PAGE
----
Marvin Claim Defense
A Marvin claim defense is asserted against a party who has filed a complaint for a palimony action. In general, a Marvin claim defense is any defenses which are available to the parties of a contract. However, there are others such as, a claim of “meretricious” consideration, which are peculiarly applicable to Marvin claims.
Statute of Limitations
One Marvin claim defense is asserting that the statute of limitations has run: four years for written contracts [CCP 337(1)] and the two years for oral or implied contracts [CCP 339(1)]. [Kurokawa v. Blum (1988) 199 Cal.App.3d 976 [245 Cal.Rptr. 463]]. Claims sounding in equity will generally be subject to the four-year statute contained in CCP 343. [Whorton v. Dillingham (1988) 202 Cal.App.3d 447, 457 [248 Cal.Rtpr. 411]; Nelson v. Nevel (1984) 154 Cal.App.3d 132, 140 [201 Cal.Rptr. 93]].
Start of Statute of Limitations
Typically, for a Marvin claim defense, the statute of limitations will begin to run when the relationship ends. [See Estate of Fincher (1981) 119 Cal.App.3d 343 [174 Cal.Rptr. 18], Whorton, supra, and Kurokawa, supra]. However, if the defendant continues to perform on a contract after the break up, the cause of action does not accrue, and the statute of limitations does not begin to run until the Defendant stops performing. [Cochran v. Cochran (1997) 56 Cal.App.4th 378 [Cal.Rptr.2nd])].
Statute of Frauds
Another Marvin claim defense is to assert the Statute of Frauds. Should a plaintiff have already provided services in reliance on the defendant’s express or implied promise, plaintiff will be able to assert the statute of frauds as a Marvin claim defense . [See Marvin v. Marvin (1976) 18 Cal.3d 660, 674 fn. 9 [134 Cal.Rptr. 815, 557 P.2d 106]; Cline v. Festersen (1954) 128 Cal.App.2d 380 [275 P.2d 149]; Whorton v. Dillingham (1988) 202 Cal.App.3d 447,456 [248 Cal.Rptr. 405]); Byrne v. Laura (1997) 52 Cal.App.4th 1054 [60 Cal.Rptr.2d 908]].
Writing Requirement for Wills
California Probate Code section 105 requires that a contract to make a will be in writing. A defendant can be estopped from asserting, as a Marvin claim defense, this code since it is a code addressing the statute of frauds which is not applicable should plaintiff have rendered performance. [See Byrne v. Laura (1997) 52 Cal.App.4th 1054 [60 Cal.Rptr.2d 908]].
Meretricious Consideration Upheld
A typical Marvin claim defense is that any agreement was in exchange for sexual acts. Under Marvin, a contract between unmarried persons is invalid “if sexual acts form an inseparable part of the consideration for the agreement.” [Marvin, supra, 18 Cal.3d at 672].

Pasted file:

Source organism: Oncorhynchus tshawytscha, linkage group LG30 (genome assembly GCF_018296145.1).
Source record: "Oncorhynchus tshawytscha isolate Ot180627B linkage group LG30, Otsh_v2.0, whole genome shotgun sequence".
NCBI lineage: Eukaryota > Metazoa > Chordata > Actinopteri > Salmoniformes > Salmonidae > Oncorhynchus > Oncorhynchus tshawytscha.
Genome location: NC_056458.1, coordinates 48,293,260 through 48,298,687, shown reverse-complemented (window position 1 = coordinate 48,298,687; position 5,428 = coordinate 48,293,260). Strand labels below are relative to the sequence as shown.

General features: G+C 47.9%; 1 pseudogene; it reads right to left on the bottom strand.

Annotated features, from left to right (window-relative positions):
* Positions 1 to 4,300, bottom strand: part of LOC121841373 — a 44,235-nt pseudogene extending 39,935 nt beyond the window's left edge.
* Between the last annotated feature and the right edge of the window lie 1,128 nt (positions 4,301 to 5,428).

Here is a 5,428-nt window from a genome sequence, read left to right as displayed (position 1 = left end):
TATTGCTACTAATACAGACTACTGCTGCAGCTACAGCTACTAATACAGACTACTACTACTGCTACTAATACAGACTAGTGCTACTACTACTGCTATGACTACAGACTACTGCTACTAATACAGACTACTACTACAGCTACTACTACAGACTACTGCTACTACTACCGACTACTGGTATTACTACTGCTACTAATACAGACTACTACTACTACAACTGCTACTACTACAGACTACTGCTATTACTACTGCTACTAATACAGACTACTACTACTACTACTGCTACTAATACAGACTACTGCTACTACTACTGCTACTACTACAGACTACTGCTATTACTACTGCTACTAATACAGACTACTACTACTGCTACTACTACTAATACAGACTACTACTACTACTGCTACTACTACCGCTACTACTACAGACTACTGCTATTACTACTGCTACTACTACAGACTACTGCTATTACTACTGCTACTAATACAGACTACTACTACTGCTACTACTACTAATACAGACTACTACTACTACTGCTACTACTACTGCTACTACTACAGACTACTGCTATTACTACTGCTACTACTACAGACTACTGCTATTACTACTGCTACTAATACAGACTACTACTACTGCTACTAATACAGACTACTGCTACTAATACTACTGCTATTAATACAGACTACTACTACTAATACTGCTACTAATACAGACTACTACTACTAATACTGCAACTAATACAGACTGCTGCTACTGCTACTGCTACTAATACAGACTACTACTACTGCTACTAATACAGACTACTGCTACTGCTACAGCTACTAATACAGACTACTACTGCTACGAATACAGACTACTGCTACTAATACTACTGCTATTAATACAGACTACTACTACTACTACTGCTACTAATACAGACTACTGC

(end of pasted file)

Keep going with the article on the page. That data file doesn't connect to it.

The “meretricious consideration” defense was raised successfully in Jones v. Daly (1981) 122 Cal.App.3d 500 [176 Cal.Rptr. 130] (demurrer sustained without leave to amend where complaint alleged that plaintiff agreed to act as “a lover, companion, homemaker, traveling companion, housekeeper and cook” for a same-sex partner); Taylor v. Fields (1986) 178 Cal.App.3d 653, 664-665 [224 Cal.Rptr. 186] (alleged agreement between a married man and his mistress was based on unlawful consideration); and, Bergen v. Wood (1993) 14 Cal.App.4th 854, 858-860 [18 Cal.Rptr.2d 75] (services as a social companion and hostess are inextricably intertwined with the sexual relationship and therefore cannot form the consideration for an agreement.)
Meretricious Consideration Defeated
The Marvin claim defense was defeated in Whorton v. Dillingham (1988) 202 Cal.App.3d 447, 454 [248 Cal.Rptr. 405]). In this case, the court found that plaintiff’s services as “chauffeur, bodyguard, social and business secretary, partner and counselor in real estate investments” were “of monetary value, and the type for which one would expect to be compensated” and therefore could be “characterized as consideration independent of the sexual aspect of the relationship.” In another case, Alderson v. Alderson (1986) 180 Cal.App.3d 450 [225 Cal.Rptr. 610], plaintiff’s agreement to do “whatever a wife does” did not explicitly rest on meretricious consideration, even though the plaintiff viewed engaging in sexual relations as part of her “role”).
Choice of Law